PORT-AU-PRINCE, Haiti (AP) — Haitians still have much to do to recover from the 2010 earthquake, President Michel Martelly said Monday, and he conceded to having made political blunders.
His remarks came as he presented his first government report since taking office in May and took on the task of rebuilding from a disaster that officials say killed more than 300,000 people and flattened the capital and surrounding cities.
“We need to help (Haitians) build back better their communities, give them more support, bring them water, infrastructure, electricity, drainage and police,” Martelly told his audience of lawmakers and senior officials. “And don’t forget to give them the opportunity for them to gain revenue.”
But Martelly, a political neophyte before winning the presidency, conceded he had made mistakes in his first few months in office, saying he was “young to power.”
“I have to ensure that all three powers are working together,” he said, referring to the executive, legislative and judicial branches. “I’m hoping that in 2012 things will work out much better among the three powers.”
Martelly began his five-year term by lashing out at lawmakers and they responded by rejecting two of his first picks for prime minister, which hobbled struggling reconstruction efforts. It took six months for him to install a prime minister who then put a Cabinet in place.
Relations between Martelly and Parliament plunged after police locked up an opposition legislator without following the law. Some senators and deputies accused Martelly of abusing his authority as president.
The 30-minute report Martelly presented spelled out the many challenges his government faces as Haiti enters the third year of recovery. It noted the need for improved security, more jobs and children in school and help for the countryside’s farmers.
Martelly said 800,000 Haitians are living without electricity, 500,000 can’t read or write, and eight out 10 live on less than $2 a day. Many educated Haitians have left the country, he added.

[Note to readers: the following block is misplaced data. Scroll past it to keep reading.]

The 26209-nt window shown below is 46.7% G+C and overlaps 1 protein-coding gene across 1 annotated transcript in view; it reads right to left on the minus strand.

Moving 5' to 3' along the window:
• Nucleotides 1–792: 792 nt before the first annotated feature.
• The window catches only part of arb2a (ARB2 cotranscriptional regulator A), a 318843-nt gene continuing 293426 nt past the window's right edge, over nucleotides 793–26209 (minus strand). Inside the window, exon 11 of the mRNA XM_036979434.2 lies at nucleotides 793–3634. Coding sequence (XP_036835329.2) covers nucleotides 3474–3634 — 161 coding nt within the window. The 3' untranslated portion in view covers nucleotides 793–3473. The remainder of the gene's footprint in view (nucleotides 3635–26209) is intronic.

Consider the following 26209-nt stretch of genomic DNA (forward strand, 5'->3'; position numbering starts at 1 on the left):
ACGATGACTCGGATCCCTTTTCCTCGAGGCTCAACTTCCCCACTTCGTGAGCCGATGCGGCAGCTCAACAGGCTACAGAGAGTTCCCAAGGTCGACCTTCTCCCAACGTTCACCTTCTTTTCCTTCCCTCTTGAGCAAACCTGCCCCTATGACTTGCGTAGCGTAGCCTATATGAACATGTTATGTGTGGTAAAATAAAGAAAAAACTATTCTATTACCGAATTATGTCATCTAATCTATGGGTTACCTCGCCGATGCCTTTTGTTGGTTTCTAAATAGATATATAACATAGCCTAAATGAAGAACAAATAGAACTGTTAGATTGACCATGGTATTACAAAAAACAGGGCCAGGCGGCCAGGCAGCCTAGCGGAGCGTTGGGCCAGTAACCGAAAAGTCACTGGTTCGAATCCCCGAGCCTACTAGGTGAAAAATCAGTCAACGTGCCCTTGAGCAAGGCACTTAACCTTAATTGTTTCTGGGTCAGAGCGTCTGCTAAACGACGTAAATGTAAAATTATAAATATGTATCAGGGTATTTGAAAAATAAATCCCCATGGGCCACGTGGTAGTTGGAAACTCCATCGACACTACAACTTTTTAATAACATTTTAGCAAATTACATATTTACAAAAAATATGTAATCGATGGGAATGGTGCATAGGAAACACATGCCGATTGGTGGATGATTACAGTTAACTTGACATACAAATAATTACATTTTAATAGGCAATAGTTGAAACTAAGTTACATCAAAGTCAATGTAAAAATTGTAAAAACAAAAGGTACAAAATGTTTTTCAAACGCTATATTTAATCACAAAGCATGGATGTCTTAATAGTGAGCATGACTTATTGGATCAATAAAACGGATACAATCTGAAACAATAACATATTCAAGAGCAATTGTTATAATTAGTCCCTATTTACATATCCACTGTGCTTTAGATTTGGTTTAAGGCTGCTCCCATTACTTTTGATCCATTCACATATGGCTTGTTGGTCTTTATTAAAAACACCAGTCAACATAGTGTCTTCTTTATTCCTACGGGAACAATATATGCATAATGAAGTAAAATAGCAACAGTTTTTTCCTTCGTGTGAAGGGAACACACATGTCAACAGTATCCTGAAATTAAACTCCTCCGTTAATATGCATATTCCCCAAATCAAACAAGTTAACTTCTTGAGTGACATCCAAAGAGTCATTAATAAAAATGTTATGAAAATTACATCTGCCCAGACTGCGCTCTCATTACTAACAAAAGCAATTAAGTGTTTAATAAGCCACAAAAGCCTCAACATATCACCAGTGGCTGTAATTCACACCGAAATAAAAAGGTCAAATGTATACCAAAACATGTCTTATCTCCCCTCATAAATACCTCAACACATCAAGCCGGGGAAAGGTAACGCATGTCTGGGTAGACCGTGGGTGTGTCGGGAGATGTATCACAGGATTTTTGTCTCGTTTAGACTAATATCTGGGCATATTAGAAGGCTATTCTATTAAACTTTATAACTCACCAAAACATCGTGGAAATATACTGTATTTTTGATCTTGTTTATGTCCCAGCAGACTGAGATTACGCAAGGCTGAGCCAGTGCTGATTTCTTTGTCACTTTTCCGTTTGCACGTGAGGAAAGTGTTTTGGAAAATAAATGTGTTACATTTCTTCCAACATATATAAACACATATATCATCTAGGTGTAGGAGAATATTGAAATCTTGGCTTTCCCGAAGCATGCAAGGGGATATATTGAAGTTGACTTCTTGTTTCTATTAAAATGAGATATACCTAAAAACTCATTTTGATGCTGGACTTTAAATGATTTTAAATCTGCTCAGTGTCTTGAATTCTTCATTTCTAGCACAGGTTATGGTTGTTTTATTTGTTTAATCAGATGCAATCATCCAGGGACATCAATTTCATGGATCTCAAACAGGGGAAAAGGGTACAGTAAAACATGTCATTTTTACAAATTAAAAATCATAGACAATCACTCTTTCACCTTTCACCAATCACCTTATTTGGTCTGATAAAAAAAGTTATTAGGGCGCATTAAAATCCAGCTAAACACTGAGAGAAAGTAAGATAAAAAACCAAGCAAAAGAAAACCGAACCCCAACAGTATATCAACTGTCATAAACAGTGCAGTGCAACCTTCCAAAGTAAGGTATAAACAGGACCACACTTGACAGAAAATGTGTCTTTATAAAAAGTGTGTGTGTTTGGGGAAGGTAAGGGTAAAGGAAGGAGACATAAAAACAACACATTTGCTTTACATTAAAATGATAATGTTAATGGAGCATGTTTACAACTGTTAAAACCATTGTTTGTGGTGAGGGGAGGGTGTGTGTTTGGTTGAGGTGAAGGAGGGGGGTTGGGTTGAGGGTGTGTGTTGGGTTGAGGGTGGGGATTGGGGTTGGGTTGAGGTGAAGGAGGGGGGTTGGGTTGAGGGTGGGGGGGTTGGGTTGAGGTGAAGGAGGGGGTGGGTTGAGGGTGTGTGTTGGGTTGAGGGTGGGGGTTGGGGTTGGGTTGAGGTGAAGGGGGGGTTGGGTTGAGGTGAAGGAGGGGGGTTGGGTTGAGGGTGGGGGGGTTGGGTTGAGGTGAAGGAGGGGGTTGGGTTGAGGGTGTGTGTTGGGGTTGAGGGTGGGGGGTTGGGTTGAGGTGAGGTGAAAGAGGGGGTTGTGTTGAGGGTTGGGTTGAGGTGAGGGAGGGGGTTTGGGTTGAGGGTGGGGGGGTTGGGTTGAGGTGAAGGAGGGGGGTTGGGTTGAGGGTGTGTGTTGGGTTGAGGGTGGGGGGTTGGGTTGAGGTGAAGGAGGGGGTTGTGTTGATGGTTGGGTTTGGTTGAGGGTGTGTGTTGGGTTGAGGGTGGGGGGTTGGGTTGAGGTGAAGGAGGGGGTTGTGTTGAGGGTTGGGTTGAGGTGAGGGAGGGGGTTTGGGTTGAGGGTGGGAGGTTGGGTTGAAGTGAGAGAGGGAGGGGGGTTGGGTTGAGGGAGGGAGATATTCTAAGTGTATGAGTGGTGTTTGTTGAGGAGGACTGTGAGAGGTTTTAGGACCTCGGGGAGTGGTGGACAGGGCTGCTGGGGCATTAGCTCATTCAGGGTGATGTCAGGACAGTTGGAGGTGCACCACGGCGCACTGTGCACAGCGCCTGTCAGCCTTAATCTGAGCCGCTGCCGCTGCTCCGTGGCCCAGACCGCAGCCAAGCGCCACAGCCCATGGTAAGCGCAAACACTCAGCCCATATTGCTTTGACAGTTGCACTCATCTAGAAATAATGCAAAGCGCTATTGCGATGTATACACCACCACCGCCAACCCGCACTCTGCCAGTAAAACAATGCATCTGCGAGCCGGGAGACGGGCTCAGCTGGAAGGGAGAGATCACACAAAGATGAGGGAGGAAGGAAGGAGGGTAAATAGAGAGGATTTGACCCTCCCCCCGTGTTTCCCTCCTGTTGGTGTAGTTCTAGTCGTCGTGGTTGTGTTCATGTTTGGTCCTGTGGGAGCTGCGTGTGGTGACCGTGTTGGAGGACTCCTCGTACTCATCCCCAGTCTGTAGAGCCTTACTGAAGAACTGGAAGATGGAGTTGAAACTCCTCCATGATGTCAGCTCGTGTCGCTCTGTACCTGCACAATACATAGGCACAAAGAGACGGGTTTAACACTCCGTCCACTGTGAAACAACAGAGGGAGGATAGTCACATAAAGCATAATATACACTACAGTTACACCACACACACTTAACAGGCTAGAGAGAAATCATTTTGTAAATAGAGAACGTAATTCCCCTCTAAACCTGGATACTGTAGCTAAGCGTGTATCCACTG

The president also mentioned how Haiti is run by a very small group of people but didn’t single out anyone. Just 2 percent of Haitians control 69 percent of the economy, he said.
The controversial issue of Martelly’s call to restore the disbanded army as a “national defense force” also came up.
Despite opposition from some Western diplomats and rights group, the leader said the new army would patrol Haiti’s borders and protect its few remaining forests. A military, he said, would allow Haiti to regain its sovereignty and enable the withdrawal of a U.N. peacekeeping mission that has helped provide stability since its arrival in 2004.
Critics of the army proposal say money to revive the force would be better spent on strengthening the national police force, which has 8,000 officers in a country of 10 million, or on reconstruction efforts. The army was disbanded in 1995 because of its involvement in coups and other abuses.
The speech came three days before Haiti observes the second anniversary of the quake. Government officials, Western diplomats and humanitarian groups are spending the week promoting their work, but many Haitians are frustrated over what they see as little progress.
The events surrounding last year’s anniversary were fewer and more solemn. The country was still in mourning, coping with a contested presidential election that had sparked tire-burning riots, and trying to control a cholera epidemic that had erupted only a few months prior.
The waterborne disease created a parallel crisis to the destruction caused by the earthquake. Health care workers say Haiti now has the highest cholera infection rate in the world.
Nearly 500,000 people have fallen ill and 7,000 have died because of the disease, health officials say. Studies show cholera was likely introduced to Haiti by a U.N. battalion from Nepal, where the disease is endemic.